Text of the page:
Tampering with history

Macy's fireworks in NYCI flipped the TV set over to NBC last night and caught the end of the spectacular Macy’s fireworks show over the Hudson River in New York City. The closing number was the National Anthem, but even more breathtaking was The Battle Hymn of the Republic by the Mormon Tabernacle Choir. In a fit of incomprehensible political correctness, the lyrics of Battle Hymn were changed, and while most, I suppose, would find that acceptable, I do not and can not.

Among my earliest memories as a child is an album of my father’s containing various marches from World War II. His generation was exceptional, having conquered evil oceans away. You don’t find the courage to do that in your mind, but you do in your soul, and that’s what Battle Hymn touches. If you read the lyrics, you understand that. People who sang in back then were fighting on behalf of what they believed in, their God and their country.

In the second-to-last verse, one highlighted by the choir’s interpretation at the show, this is especially evident:

In the beauty of the lilies Christ was born across the sea,
With a glory in His bosom that transfigures you and me:
As He died to make men holy, let us die to make men free,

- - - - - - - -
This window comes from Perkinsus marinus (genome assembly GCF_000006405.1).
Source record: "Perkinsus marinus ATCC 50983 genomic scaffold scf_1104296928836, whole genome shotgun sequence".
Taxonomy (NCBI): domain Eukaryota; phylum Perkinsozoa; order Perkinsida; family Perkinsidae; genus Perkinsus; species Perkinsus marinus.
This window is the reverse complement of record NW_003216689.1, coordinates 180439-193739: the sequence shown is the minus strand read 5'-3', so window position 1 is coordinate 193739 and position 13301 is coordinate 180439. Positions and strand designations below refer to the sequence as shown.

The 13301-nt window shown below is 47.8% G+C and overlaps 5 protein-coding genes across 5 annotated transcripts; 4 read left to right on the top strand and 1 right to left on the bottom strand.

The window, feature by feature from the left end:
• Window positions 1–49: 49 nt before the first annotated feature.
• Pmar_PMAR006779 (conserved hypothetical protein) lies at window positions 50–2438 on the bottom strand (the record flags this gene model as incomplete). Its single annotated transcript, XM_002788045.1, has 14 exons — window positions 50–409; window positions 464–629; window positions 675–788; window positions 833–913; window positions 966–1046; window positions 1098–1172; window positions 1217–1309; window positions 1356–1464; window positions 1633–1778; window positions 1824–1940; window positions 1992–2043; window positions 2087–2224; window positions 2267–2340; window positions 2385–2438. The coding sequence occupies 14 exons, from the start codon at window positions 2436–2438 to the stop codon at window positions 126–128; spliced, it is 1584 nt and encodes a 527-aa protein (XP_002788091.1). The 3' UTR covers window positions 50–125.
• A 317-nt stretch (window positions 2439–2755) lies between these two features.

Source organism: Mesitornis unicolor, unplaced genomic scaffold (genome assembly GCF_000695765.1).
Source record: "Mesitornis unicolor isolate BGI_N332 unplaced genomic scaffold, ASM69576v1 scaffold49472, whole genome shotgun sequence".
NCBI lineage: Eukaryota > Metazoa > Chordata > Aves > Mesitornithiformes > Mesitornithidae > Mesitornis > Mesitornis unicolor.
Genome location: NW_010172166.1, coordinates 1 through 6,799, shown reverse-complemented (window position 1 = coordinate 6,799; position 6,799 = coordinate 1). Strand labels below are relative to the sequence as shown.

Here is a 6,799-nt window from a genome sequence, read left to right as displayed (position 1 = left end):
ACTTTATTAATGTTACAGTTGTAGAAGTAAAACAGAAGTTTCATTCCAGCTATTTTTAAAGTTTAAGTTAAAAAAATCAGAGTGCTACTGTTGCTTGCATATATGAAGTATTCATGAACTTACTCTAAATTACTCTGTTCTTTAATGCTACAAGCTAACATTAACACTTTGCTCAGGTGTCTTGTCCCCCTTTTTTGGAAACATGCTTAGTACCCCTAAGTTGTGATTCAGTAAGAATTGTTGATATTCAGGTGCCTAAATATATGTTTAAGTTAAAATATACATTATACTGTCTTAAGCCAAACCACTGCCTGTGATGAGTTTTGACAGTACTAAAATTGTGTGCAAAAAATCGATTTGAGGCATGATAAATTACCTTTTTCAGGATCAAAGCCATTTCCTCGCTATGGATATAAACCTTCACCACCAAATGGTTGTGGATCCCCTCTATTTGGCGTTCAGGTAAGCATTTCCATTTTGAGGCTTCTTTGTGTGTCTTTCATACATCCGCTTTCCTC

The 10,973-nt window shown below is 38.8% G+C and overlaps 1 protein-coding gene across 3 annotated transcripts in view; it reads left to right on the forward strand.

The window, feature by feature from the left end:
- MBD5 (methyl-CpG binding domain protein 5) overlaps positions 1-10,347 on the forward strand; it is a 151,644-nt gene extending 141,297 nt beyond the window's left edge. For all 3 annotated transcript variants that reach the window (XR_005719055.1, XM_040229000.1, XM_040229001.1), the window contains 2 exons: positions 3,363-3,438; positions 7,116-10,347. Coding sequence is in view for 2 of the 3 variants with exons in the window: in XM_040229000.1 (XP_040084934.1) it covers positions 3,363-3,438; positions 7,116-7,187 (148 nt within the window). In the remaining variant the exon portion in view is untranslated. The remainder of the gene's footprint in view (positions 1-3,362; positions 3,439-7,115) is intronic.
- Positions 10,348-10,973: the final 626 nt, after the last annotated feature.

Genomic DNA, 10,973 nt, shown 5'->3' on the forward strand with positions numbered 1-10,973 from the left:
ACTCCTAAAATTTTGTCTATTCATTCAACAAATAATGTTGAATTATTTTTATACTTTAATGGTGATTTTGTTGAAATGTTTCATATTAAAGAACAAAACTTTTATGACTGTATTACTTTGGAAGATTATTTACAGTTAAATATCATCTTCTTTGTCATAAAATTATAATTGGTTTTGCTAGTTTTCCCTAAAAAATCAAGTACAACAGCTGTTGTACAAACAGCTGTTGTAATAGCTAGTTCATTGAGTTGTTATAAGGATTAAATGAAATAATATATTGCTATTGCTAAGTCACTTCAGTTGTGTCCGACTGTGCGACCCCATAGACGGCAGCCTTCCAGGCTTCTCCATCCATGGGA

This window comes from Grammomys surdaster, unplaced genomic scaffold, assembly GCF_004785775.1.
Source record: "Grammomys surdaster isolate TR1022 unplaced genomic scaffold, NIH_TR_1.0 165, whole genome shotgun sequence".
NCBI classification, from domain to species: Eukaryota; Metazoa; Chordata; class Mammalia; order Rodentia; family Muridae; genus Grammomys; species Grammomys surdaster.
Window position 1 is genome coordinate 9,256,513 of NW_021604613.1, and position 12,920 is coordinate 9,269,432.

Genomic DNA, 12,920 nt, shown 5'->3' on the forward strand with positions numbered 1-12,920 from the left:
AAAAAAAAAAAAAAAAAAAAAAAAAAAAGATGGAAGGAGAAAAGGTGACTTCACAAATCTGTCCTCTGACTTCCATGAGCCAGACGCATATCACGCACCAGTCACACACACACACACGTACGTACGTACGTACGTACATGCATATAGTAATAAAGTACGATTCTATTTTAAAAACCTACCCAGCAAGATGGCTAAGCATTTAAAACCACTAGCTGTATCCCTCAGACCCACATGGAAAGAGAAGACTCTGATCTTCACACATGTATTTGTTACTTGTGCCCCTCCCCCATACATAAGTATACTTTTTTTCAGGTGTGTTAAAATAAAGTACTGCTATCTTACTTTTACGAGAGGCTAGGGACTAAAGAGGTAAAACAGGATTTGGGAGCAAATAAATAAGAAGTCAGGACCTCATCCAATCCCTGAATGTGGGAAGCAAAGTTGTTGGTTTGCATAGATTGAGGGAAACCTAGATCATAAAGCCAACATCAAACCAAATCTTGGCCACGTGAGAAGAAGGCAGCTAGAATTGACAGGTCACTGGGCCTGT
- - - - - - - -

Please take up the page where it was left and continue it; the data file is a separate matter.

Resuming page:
While God is marching on.

Remember, this is a “battle” hymn, one sung in war, and given that the 4th of July celebrates our independence — a holiday soaked in the blood of our forefathers — you’d think we’d be faithful to that. The third line was changed, however:

As He died to make men holy, let us live to make men free…

War is not nice. It’s ugly, and when our young men and women die, we acknowledge their sacrifice. But sacrifice for what? They’ve died, at least in part, “to make men free.”

Call me anything you want, but we do a gross disservice to people like my dad and to our own history altogether when we do things like this to mollify the masses. It is especially egregious, because we’re fighting a war right now.

And here’s the thing: do they think people don’t notice?

We’re got some serious soul-searching to do in this country, because we’re heading down a dangerous path when we tamper with stuff like this.

UPDATE: Wikipedia (among others) notes the following:

In later years, when this song was sung in a non-military environment, the clause “let us die to make men free” was sometimes changed to “let us live to make men free”. This change can be seen in most modern hymnals.

Okay, fair enough. But who decides such things? I certainly didn’t get a vote.

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